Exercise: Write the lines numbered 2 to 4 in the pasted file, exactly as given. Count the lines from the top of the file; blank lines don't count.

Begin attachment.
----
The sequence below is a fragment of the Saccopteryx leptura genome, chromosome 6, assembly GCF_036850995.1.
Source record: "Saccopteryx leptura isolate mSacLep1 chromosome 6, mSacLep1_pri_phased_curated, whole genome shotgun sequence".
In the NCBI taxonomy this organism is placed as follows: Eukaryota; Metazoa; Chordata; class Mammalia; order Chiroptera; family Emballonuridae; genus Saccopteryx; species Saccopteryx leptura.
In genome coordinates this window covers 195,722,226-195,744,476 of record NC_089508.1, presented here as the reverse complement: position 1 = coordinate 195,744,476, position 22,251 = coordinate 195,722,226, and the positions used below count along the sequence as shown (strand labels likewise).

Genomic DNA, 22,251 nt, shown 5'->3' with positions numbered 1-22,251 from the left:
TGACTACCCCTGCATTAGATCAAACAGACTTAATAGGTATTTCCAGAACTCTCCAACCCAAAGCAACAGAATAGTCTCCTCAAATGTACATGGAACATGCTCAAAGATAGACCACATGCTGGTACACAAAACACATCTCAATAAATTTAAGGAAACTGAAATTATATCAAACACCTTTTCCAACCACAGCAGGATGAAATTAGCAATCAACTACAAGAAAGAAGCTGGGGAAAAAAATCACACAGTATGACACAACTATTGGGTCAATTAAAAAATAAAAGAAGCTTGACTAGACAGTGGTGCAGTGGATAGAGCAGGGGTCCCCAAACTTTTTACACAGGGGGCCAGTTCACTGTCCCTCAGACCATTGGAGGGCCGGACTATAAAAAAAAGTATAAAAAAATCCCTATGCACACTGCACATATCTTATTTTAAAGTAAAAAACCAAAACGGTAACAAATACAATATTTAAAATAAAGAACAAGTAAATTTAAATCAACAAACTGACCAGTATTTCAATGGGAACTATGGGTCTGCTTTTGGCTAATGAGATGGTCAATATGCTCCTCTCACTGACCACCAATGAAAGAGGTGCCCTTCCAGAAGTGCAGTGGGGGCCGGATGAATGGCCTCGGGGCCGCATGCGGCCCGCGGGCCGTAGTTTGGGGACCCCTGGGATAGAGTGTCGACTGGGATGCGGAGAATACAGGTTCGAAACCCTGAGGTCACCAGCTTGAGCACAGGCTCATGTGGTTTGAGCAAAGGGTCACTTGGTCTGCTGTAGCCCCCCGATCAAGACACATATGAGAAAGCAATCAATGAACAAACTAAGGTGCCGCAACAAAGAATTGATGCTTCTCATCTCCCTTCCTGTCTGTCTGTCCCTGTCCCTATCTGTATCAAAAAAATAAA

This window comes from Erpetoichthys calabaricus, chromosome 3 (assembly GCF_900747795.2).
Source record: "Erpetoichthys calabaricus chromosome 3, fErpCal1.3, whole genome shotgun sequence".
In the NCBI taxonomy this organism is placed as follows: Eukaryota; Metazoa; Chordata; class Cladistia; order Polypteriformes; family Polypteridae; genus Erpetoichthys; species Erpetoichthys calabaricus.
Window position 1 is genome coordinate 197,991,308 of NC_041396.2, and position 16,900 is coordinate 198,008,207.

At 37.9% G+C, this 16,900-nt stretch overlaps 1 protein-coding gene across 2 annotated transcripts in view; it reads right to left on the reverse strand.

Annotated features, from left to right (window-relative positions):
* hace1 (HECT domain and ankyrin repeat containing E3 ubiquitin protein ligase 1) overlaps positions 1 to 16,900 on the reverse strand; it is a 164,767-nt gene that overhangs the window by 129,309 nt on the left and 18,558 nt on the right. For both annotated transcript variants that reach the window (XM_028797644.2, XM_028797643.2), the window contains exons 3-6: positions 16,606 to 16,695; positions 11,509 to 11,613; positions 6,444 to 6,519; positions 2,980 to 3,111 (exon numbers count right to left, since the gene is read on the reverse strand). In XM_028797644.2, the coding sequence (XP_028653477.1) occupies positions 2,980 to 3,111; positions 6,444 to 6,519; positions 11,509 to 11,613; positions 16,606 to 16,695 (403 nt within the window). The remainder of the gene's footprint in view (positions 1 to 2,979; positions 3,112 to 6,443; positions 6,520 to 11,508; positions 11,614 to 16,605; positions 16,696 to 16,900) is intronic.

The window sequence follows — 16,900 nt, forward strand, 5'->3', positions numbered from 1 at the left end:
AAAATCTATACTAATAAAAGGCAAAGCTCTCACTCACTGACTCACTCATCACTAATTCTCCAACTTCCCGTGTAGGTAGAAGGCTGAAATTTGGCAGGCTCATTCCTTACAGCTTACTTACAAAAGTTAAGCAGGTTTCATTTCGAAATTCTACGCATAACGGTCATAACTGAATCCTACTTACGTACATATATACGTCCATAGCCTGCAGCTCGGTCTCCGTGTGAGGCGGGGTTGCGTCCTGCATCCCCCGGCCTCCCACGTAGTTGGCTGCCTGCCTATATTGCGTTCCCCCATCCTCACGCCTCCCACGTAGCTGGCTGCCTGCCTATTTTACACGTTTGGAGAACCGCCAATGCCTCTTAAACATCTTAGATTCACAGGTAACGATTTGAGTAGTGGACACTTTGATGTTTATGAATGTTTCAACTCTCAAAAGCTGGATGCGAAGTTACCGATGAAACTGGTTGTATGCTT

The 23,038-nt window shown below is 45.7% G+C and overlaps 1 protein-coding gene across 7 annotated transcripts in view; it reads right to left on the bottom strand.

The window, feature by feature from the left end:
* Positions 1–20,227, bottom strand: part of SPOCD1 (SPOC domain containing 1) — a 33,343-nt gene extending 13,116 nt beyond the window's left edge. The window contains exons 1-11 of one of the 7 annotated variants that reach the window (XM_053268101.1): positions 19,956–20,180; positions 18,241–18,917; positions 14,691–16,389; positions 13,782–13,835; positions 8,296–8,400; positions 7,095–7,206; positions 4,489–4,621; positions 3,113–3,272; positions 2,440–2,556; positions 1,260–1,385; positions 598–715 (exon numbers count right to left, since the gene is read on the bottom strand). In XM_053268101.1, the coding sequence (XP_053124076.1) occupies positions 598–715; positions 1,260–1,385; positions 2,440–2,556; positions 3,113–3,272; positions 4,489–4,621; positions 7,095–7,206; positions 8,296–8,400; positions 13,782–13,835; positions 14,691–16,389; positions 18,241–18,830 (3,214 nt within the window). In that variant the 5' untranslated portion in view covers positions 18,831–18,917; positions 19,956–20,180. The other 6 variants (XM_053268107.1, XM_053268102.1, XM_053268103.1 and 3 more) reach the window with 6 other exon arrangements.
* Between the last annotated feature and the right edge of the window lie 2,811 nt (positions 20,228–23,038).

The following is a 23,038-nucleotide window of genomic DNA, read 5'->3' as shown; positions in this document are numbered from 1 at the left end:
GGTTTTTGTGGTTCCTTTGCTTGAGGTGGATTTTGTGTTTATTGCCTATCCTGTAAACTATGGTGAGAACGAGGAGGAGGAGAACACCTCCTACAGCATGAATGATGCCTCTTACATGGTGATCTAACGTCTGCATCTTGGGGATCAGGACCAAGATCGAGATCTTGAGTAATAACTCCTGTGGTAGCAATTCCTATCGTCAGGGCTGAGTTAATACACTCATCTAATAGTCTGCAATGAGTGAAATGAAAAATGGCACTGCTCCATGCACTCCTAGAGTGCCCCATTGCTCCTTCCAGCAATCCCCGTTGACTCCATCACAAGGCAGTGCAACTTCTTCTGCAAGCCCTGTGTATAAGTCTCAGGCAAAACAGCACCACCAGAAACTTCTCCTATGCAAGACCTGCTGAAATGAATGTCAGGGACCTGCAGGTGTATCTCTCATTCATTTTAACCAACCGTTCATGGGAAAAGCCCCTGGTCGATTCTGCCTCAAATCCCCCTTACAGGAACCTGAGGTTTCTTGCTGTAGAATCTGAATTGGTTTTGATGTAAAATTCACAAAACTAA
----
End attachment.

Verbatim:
Source record: "Saccopteryx leptura isolate mSacLep1 chromosome 6, mSacLep1_pri_phased_curated, whole genome shotgun sequence".
In the NCBI taxonomy this organism is placed as follows: Eukaryota; Metazoa; Chordata; class Mammalia; order Chiroptera; family Emballonuridae; genus Saccopteryx; species Saccopteryx leptura.
In genome coordinates this window covers 195,722,226-195,744,476 of record NC_089508.1, presented here as the reverse complement: position 1 = coordinate 195,744,476, position 22,251 = coordinate 195,722,226, and the positions used below count along the sequence as shown (strand labels likewise).